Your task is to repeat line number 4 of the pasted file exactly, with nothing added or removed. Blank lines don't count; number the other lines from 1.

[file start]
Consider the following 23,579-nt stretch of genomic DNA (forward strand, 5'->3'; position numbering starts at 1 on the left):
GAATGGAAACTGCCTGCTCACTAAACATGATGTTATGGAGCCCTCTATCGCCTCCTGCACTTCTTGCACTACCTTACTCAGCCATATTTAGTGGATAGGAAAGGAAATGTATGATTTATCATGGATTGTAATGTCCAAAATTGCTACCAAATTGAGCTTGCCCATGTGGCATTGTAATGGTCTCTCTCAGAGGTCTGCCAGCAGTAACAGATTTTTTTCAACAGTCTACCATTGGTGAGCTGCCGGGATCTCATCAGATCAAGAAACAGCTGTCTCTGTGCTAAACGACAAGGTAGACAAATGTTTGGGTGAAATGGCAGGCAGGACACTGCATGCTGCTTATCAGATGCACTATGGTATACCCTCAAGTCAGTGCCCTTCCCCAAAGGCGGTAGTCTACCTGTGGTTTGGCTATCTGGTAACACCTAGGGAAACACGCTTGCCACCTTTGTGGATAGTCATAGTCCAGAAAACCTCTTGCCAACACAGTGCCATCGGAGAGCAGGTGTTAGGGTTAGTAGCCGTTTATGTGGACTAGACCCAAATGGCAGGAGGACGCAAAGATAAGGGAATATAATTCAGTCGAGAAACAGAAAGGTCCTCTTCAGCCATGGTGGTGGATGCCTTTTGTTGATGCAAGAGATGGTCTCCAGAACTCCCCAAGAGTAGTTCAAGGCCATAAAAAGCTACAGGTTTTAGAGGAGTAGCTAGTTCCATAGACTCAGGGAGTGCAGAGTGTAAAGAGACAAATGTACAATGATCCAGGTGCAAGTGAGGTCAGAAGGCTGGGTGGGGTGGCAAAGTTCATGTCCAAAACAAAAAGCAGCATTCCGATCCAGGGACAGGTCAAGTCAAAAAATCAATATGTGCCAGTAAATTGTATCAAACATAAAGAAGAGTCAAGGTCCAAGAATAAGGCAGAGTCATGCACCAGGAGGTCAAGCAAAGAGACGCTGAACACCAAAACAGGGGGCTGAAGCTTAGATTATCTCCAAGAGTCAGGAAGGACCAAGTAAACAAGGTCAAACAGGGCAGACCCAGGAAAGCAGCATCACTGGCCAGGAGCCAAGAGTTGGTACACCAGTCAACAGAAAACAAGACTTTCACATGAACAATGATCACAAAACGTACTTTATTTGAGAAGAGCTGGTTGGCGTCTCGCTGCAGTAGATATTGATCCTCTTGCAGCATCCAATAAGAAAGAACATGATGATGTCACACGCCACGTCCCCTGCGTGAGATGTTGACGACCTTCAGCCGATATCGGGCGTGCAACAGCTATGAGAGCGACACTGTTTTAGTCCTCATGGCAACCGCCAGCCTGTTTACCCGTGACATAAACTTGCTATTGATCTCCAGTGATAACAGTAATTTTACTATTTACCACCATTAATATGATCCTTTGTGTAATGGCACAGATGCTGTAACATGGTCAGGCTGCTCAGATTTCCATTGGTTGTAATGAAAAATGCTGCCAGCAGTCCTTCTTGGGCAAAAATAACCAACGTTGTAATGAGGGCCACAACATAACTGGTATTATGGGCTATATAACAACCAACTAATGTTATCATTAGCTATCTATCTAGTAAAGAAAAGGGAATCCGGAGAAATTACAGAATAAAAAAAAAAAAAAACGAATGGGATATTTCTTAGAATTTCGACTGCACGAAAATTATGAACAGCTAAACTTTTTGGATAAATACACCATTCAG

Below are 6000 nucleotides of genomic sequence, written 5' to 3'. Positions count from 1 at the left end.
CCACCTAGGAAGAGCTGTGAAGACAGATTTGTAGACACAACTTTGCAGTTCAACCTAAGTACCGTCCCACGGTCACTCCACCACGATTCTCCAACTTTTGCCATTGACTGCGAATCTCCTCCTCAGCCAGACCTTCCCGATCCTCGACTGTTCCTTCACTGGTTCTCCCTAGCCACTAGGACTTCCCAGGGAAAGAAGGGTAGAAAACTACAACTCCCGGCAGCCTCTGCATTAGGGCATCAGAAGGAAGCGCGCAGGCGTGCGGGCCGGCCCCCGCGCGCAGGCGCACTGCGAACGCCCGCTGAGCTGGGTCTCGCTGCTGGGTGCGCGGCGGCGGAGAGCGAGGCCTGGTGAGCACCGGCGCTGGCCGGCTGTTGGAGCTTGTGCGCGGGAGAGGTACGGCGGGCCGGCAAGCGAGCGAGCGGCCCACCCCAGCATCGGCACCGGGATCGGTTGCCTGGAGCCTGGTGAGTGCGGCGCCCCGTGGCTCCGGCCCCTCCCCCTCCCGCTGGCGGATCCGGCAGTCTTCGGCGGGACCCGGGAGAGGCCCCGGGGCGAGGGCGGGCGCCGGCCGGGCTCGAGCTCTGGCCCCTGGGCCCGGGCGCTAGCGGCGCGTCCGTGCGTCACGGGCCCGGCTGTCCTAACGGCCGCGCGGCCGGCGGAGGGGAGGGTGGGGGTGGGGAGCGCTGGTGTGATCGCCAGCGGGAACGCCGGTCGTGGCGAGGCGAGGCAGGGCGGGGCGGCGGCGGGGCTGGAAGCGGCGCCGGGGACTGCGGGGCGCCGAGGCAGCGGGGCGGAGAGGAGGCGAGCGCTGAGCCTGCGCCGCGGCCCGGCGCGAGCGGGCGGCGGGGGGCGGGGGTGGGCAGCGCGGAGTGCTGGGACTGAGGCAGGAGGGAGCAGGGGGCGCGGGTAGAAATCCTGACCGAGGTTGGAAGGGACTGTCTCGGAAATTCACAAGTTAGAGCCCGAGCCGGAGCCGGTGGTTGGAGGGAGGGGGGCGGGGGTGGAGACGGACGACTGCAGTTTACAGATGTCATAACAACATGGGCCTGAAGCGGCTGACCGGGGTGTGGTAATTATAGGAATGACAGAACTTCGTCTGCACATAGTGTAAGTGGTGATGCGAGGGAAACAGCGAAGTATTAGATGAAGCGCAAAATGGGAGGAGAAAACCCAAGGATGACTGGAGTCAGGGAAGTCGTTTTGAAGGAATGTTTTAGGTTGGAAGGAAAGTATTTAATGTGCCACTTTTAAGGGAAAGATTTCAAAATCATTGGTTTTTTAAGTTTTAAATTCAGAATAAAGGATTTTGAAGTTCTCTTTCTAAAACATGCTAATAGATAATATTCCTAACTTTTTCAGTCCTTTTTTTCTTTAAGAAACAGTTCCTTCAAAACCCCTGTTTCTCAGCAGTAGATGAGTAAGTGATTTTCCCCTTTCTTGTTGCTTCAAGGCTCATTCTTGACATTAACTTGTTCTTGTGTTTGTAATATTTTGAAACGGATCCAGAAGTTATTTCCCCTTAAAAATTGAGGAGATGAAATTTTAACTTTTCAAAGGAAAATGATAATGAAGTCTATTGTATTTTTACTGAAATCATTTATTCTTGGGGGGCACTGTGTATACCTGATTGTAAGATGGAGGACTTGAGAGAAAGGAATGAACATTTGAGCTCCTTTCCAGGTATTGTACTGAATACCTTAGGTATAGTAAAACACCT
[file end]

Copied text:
CCACCTAGGAAGAGCTGTGAAGACAGATTTGTAGACACAACTTTGCAGTTCAACCTAAGTACCGTCCCACGGTCACTCCACCACGATTCTCCAACTTTTGCCATTGACTGCGAATCTCCTCCTCAGCCAGACCTTCCCGATCCTCGACTGTTCCTTCACTGGTTCTCCCTAGCCACTAGGACTTCCCAGGGAAAGAAGGGTAGAAAACTACAACTCCCGGCAGCCTCTGCATTAGGGCATCAGAAGGAAGCGCGCAGGCGTGCGGGCCGGCCCCCGCGCGCAGGCGCACTGCGAACGCCCGCTGAGCTGGGTCTCGCTGCTGGGTGCGCGGCGGCGGAGAGCGAGGCCTGGTGAGCACCGGCGCTGGCCGGCTGTTGGAGCTTGTGCGCGGGAGAGGTACGGCGGGCCGGCAAGCGAGCGAGCGGCCCACCCCAGCATCGGCACCGGGATCGGTTGCCTGGAGCCTGGTGAGTGCGGCGCCCCGTGGCTCCGGCCCCTCCCCCTCCCGCTGGCGGATCCGGCAGTCTTCGGCGGGACCCGGGAGAGGCCCCGGGGCGAGGGCGGGCGCCGGCCGGGCTCGAGCTCTGGCCCCTGGGCCCGGGCGCTAGCGGCGCGTCCGTGCGTCACGGGCCCGGCTGTCCTAACGGCCGCGCGGCCGGCGGAGGGGAGGGTGGGGGTGGGGAGCGCTGGTGTGATCGCCAGCGGGAACGCCGGTCGTGGCGAGGCGAGGCAGGGCGGGGCGGCGGCGGGGCTGGAAGCGGCGCCGGGGACTGCGGGGCGCCGAGGCAGCGGGGCGGAGAGGAGGCGAGCGCTGAGCCTGCGCCGCGGCCCGGCGCGAGCGGGCGGCGGGGGGCGGGGGTGGGCAGCGCGGAGTGCTGGGACTGAGGCAGGAGGGAGCAGGGGGCGCGGGTAGAAATCCTGACCGAGGTTGGAAGGGACTGTCTCGGAAATTCACAAGTTAGAGCCCGAGCCGGAGCCGGTGGTTGGAGGGAGGGGGGCGGGGGTGGAGACGGACGACTGCAGTTTACAGATGTCATAACAACATGGGCCTGAAGCGGCTGACCGGGGTGTGGTAATTATAGGAATGACAGAACTTCGTCTGCACATAGTGTAAGTGGTGATGCGAGGGAAACAGCGAAGTATTAGATGAAGCGCAAAATGGGAGGAGAAAACCCAAGGATGACTGGAGTCAGGGAAGTCGTTTTGAAGGAATGTTTTAGGTTGGAAGGAAAGTATTTAATGTGCCACTTTTAAGGGAAAGATTTCAAAATCATTGGTTTTTTAAGTTTTAAATTCAGAATAAAGGATTTTGAAGTTCTCTTTCTAAAACATGCTAATAGATAATATTCCTAACTTTTTCAGTCCTTTTTTTCTTTAAGAAACAGTTCCTTCAAAACCCCTGTTTCTCAGCAGTAGATGAGTAAGTGATTTTCCCCTTTCTTGTTGCTTCAAGGCTCATTCTTGACATTAACTTGTTCTTGTGTTTGTAATATTTTGAAACGGATCCAGAAGTTATTTCCCCTTAAAAATTGAGGAGATGAAATTTTAACTTTTCAAAGGAAAATGATAATGAAGTCTATTGTATTTTTACTGAAATCATTTATTCTTGGGGGGCACTGTGTATACCTGATTGTAAGATGGAGGACTTGAGAGAAAGGAATGAACATTTGAGCTCCTTTCCAGGTATTGTACTGAATACCTTAGGTATAGTAAAACACCT